describe this collection of subcommands).  It may also implement
	   doc,	but ShellUI's default behavior of printing a summary of	the
	   command's subcommands is usually sufficient.	 Any other fields
	   (args, method, maxargs, etc)	will be	taken from the subcommand.

	   If this field exists, then the command will be excluded from
	   command-line	completion.  This is useful for	one-letter
	   abbreviations, such as "h"->"help": including "h" in	the
	   completions just clutters up	the screen.

	   If this field exists, the command will never	be stored in history.
	   This	is useful for commands like help and quit.

   Default Command
       If your command set includes a command named '' (the empty string),
       this pseudo-command will	be called any time the actual command cannot
       be found.  Here's an example:

	 '' => {
	   proc	=> "HA ha.  No command here by that name\n",
	   desc	=> "HA ha.  No help for	unknown	commands.",
	   doc => "Yet more taunting...\n",

       Note that minargs and maxargs for the default command are ignored.
       method and proc will be called no matter	how many arguments the user

       Normally, when the user types 'help', she receives a short summary of
       all the commands	in the command set.  However, if your application has
       30 or more commands, this can result in information overload.  To
       manage this, you	can organize your commands into	help categories

       All help	categories are assembled into a	hash and passed	to the the
       default help_call and "help_args" methods.  If you don't	want to	use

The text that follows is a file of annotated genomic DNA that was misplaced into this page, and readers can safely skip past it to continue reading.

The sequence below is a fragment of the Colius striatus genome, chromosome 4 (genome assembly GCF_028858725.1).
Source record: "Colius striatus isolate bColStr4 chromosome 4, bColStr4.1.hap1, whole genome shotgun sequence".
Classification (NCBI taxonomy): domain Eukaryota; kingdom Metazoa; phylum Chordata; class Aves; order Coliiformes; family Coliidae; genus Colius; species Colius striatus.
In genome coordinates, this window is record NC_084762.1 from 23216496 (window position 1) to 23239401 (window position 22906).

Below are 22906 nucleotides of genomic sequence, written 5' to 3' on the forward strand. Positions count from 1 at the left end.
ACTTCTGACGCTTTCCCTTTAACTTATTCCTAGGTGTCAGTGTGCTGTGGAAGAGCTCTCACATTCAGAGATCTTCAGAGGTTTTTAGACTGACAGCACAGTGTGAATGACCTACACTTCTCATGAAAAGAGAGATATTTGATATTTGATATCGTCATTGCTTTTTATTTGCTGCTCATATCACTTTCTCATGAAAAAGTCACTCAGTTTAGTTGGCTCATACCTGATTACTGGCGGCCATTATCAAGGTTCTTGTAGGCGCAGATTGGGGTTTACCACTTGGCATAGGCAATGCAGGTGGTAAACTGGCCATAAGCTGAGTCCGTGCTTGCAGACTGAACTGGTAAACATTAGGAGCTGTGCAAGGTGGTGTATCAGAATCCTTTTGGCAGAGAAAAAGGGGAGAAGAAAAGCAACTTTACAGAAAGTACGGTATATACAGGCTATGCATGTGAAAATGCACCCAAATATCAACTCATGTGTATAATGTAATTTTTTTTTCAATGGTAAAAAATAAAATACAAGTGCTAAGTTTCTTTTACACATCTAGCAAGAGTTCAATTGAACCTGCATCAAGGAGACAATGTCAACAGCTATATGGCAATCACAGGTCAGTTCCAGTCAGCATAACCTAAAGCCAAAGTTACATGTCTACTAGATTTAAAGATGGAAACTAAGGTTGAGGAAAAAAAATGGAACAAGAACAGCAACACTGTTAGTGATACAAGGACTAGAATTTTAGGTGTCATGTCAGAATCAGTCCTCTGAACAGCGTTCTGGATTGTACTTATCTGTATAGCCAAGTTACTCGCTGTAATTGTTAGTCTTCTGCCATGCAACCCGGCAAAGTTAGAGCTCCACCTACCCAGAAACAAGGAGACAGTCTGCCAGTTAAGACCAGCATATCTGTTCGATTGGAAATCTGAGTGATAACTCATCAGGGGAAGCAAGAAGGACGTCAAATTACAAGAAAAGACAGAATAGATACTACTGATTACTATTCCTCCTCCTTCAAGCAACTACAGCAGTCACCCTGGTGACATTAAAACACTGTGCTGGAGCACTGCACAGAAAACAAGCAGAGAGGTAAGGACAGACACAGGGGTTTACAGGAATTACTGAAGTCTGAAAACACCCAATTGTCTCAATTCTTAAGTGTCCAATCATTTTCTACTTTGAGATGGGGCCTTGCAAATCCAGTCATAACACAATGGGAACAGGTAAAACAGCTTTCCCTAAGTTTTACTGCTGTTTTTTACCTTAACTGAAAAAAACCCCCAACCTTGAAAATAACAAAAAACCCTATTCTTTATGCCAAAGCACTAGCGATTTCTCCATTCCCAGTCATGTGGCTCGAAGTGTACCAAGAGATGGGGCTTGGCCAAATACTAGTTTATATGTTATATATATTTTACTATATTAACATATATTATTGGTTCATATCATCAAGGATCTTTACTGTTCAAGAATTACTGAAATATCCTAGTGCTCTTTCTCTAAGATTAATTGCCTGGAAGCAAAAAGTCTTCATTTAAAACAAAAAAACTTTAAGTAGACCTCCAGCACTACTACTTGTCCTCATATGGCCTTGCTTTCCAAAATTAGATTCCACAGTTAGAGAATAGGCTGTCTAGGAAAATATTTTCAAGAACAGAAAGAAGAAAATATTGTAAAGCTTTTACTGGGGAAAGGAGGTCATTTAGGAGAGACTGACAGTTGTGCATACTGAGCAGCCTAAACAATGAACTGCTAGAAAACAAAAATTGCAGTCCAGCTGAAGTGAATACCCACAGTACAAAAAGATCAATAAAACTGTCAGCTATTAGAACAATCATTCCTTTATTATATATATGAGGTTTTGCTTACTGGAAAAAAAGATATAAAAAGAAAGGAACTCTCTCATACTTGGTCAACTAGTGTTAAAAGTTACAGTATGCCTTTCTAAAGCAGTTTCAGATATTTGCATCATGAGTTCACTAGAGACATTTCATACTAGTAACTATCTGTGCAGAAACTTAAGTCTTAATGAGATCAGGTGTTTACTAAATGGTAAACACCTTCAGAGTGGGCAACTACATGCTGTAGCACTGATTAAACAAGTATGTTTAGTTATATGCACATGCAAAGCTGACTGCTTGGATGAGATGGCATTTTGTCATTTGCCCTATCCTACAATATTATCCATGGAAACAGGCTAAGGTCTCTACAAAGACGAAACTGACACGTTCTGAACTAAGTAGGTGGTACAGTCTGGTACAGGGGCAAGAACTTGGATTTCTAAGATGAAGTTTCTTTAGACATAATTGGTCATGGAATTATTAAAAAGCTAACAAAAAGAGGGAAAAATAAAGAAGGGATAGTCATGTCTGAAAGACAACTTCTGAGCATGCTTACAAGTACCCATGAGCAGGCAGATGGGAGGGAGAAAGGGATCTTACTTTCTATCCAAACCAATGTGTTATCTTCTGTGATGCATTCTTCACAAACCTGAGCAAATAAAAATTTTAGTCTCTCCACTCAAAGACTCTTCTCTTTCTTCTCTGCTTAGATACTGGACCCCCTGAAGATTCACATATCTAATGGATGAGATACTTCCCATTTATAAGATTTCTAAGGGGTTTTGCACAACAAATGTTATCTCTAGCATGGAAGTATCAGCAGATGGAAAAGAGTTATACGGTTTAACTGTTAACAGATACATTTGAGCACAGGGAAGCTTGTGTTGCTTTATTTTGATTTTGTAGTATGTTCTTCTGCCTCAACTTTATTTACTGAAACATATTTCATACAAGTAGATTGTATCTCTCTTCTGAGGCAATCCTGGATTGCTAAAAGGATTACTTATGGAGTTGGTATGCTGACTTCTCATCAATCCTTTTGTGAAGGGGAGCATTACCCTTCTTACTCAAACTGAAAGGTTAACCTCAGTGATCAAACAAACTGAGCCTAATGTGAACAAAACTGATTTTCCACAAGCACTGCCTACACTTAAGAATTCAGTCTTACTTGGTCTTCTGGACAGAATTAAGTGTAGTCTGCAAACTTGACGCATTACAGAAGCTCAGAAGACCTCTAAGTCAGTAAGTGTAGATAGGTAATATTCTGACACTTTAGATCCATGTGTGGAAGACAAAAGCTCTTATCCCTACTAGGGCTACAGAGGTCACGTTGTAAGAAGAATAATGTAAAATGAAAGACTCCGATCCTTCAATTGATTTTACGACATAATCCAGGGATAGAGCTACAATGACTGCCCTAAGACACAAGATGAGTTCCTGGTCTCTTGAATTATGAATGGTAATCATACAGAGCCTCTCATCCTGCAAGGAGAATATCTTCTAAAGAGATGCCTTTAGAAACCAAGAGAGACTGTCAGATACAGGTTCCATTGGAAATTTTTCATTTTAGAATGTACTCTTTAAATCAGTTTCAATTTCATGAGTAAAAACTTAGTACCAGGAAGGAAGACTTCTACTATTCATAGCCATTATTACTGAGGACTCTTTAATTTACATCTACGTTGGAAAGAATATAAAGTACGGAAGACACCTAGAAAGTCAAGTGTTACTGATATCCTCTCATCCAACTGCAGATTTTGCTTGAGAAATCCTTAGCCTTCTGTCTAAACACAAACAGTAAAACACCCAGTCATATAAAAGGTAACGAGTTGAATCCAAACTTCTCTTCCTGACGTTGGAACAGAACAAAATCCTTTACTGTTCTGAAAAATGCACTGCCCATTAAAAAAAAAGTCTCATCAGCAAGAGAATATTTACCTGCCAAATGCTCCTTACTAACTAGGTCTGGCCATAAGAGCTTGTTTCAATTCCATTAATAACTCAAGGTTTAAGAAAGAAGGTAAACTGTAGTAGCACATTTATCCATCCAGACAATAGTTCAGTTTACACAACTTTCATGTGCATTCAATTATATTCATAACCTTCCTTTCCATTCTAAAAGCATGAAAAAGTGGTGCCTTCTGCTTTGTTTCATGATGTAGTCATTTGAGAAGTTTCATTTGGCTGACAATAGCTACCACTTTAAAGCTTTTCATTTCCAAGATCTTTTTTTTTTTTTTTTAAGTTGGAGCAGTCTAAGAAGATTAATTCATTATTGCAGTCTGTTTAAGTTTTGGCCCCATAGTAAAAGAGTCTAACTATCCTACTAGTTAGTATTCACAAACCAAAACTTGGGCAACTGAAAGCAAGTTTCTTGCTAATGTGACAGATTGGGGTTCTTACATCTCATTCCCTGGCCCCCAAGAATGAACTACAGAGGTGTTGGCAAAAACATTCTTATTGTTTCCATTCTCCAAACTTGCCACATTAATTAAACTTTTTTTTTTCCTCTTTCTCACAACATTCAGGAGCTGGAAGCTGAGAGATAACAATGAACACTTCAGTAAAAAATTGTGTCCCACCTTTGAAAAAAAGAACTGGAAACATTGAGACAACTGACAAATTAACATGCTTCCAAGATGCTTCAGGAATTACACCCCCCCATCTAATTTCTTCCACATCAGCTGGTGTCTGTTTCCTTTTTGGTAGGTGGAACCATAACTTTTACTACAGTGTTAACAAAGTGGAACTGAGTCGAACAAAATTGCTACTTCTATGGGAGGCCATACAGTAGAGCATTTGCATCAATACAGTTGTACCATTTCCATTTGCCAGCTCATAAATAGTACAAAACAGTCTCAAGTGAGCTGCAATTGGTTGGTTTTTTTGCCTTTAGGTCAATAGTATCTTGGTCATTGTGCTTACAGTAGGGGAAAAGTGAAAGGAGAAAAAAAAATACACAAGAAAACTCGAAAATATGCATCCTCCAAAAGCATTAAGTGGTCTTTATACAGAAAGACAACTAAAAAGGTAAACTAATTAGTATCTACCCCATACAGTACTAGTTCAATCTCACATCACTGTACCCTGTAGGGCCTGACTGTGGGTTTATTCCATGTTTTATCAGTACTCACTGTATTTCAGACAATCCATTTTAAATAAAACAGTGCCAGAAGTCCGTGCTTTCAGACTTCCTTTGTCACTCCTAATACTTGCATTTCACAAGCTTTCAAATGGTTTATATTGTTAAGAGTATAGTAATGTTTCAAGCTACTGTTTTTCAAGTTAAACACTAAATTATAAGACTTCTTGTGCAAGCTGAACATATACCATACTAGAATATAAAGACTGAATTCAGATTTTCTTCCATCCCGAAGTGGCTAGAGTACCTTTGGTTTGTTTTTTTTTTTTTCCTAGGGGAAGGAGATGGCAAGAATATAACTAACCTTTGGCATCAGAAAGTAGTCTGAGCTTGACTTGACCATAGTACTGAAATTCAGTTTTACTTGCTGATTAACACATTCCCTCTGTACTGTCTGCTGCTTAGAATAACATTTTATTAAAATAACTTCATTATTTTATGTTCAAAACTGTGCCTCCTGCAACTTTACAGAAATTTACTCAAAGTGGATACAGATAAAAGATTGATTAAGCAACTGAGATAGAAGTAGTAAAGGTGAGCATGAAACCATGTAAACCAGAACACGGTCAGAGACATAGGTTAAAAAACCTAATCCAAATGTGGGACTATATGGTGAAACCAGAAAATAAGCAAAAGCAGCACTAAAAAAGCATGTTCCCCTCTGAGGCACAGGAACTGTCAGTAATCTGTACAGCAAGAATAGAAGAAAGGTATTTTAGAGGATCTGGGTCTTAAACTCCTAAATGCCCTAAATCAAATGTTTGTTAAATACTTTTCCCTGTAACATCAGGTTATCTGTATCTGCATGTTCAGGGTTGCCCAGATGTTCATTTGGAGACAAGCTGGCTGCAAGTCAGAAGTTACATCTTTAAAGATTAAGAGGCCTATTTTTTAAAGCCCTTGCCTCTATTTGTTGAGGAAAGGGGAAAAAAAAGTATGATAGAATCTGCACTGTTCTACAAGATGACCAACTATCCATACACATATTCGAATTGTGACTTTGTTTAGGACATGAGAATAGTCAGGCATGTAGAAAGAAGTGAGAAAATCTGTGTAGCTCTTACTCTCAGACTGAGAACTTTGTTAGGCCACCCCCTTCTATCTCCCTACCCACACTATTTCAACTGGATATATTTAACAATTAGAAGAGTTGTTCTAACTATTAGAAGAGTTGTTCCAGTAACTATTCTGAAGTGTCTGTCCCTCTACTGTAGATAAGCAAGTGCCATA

help categories,	simply pass undef for the categories.

       Here is an example of how to declare a collection of help categories:

	 my $helpcats =	{
	     breakpoints => {
		 desc => "Commands to halt the program",
		 cmds => qw(break tbreak delete	disable	enable),
	     data => {
		 desc => "Commands to examine data",
		 cmds => ['info', 'show	warranty', 'show args'],

       "show warranty" and "show args" on the last line	above are examples of
       how to include subcommands in a help category: separate the command and
       subcommands with	whitespace.

       Callbacks are functions supplied	by ShellUI but intended	to be called
       by your application.  They implement common functions like 'help' and

       help_call(cats, parms, topic)
	   Call	this routine to	implement your help routine.  Pass the help
	   categories or undef,	followed by the	command-line arguments:

	     "help" =>	 { desc	=> "Print helpful information",
			   args	=> sub { shift->help_args($helpcats, @_); },
			   method => sub { shift->help_call($helpcats, @_); } },

	   This	provides argument completion for help commands.	 See the
	   example above for how to call it.

	   Completes on	filesystem objects (files, directories,	etc).  Use

	     args => sub { shift->complete_files(@_) },


	     args => \&complete_files,

	   Starts in the current directory.

	   Like	"complete_files"" but excludes directories, device nodes, etc.
	   It returns regular files only.

	   Like	"complete_files"", but excludes	files, device nodes, etc.  It
	   returns only	directories.  It does return the . and .. special
	   directories so you'll need to remove	those manually if you don't
	   want	to see them:

	     args = sub	{ grep { !/^\.?\.$/ } complete_onlydirs(@_) },

	   You can use this callback to	implement the standard bash history
	   command.  This command supports:

	       NUM	 display last N	history	items
			 (displays all history if N is omitted)
	       -c	 clear all history
	       -d NUM	 delete	an item	from the history

	   Add it to your command set using something like this: